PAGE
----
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16 - Luc Boltanski in Euroland

from Part VI - Luc Boltanski and Political Sociology

Published online by Cambridge University Press:  05 December 2014

William Outhwaite
Affiliation:
Newcastle University
David Spence
Affiliation:
Sussex University
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Summary

Introduction

This chapter relates some of Luc Boltanski's theoretical reflections to the study of the European Union, focusing on its endeavours to create a European-level approach to policy areas hitherto the ‘competence’ of member states. The chapter discusses problematic implications of European integration, such as the notion that some form of European state may emerge or that the ‘ever-closer union’ – one of the EU's ambitions – implies the creation of European citizenship and parallel forms of identity and class allegiances to those found in traditional nation-states. Our hope is that sociologists might be incited to examine power, class interests, and the justification for hidden interests lurking behind the EU's symbols of power and supranational statehood. We seek to analyse how institutional locations (national or supranational), personnel backgrounds, and decision-making methods (the intergovernmental, community method or the open method of coordination) impinge on or determine the prevalence of what Boltanski calls regimes of justification. The chapter begins by situating Boltanski's contribution within a context of four broad families of critical social theory. We then outline several pertinent conceptual EU issues to illustrate the salience of Boltanski's methodological reflections for practical institutional and sociological analysis.

Luc Boltanski and Critical Theory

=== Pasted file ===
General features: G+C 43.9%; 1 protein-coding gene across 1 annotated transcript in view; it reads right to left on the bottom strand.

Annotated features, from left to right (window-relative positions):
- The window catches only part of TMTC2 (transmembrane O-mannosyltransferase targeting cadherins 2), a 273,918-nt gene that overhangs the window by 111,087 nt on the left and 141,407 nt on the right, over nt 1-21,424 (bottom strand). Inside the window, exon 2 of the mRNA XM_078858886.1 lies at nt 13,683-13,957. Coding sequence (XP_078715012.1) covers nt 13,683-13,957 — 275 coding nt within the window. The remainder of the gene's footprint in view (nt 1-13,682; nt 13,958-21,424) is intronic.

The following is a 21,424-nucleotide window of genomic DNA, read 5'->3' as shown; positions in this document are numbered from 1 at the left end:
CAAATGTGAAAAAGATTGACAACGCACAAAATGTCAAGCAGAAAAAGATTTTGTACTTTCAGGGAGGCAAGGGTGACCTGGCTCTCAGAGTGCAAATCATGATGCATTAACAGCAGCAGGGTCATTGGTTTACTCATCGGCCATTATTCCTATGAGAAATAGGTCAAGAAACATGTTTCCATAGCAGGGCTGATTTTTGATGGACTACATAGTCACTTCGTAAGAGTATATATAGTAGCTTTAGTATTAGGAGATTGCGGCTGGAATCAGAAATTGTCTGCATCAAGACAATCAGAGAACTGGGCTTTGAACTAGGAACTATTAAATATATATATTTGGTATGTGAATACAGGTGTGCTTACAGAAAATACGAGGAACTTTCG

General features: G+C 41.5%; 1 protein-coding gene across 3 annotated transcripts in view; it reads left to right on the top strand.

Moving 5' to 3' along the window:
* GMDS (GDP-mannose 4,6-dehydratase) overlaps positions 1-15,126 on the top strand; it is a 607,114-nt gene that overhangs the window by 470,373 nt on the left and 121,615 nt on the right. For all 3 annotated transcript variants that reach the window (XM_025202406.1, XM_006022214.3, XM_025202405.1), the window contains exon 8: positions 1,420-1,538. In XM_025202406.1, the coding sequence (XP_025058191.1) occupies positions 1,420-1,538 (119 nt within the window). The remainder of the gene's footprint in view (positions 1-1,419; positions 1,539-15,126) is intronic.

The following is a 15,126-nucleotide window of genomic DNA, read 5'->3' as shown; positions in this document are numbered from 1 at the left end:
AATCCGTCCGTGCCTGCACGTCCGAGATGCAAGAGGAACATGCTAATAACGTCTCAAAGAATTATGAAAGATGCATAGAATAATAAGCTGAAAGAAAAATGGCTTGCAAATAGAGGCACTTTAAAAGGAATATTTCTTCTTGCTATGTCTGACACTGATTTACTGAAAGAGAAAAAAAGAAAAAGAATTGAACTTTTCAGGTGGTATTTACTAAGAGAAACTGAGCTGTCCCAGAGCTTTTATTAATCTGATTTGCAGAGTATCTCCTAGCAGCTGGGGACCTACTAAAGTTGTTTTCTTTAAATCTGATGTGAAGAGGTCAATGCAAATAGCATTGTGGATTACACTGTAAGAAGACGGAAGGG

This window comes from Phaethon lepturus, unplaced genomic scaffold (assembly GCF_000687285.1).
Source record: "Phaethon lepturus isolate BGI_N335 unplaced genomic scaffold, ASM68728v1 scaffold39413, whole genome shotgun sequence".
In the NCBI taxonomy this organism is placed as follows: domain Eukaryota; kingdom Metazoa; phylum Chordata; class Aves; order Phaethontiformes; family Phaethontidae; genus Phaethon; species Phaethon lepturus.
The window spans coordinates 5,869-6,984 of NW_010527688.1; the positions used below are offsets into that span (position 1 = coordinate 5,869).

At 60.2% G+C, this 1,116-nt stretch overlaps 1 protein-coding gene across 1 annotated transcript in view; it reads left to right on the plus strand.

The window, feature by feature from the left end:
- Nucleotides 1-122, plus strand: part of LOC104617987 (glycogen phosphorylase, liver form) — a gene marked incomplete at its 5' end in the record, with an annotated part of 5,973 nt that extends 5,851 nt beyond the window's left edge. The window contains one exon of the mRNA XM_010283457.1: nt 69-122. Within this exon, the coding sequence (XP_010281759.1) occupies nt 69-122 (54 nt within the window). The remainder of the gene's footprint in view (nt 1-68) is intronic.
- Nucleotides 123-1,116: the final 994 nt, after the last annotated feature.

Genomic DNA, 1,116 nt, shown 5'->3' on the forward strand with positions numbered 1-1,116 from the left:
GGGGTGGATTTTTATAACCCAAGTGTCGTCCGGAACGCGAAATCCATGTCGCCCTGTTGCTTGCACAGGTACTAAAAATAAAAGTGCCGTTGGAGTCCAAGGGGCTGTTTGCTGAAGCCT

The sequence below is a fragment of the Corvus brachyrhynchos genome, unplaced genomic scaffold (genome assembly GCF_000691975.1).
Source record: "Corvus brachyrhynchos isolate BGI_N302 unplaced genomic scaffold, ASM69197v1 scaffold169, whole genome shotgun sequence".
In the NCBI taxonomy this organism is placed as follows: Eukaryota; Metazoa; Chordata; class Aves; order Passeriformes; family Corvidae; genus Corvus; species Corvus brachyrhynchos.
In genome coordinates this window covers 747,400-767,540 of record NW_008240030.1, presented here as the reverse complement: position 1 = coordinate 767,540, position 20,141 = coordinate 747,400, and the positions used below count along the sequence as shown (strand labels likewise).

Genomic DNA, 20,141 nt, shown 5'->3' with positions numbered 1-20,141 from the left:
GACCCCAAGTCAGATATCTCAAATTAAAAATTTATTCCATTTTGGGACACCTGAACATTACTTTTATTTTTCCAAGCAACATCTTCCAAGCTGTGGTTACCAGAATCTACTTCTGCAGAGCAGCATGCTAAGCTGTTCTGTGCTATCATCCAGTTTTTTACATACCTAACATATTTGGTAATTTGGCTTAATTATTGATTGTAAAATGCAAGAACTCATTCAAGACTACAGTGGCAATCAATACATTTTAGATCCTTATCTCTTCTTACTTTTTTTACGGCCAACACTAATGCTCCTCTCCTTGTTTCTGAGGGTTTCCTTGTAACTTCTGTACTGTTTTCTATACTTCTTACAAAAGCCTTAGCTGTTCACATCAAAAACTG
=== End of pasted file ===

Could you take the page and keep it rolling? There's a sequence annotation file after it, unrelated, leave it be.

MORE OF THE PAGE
A critical social theory of contemporary Europe and ‘Europeanization’ (Olsen, 2002) can draw on at least four broad intellectual traditions.

The first is ‘Frankfurt’ critical theory, substantially rooted in Germany but increasingly European in its focus and transatlantic in its protagonists. US-based scholars (though often with a European background) such as Andrew Arato, Seyla Benhabib, James Bohman, Jean Cohen, Nancy Fraser, William Rehg, and others have intervened to shape debates on post-communist constitutionalization, the future of the European Union, and issues of social citizenship in Europe, as have Axel Honneth, Claus Offe, Hauke Brunkhorst, Ulrich Beck and Edgar Grande, and others in Europe. The fact that Jürgen Habermas has also engaged so fully with these issues undoubtedly contributed to the development of a stream of critical theory in various deltas of applied social research and theory, not least ‘European studies’.

Type
Chapter
Information
The Spirit of Luc Boltanski
Essays on the 'Pragmatic Sociology of Critique'
, pp. 425 - 444
Publisher: Anthem Press
Print publication year: 2014

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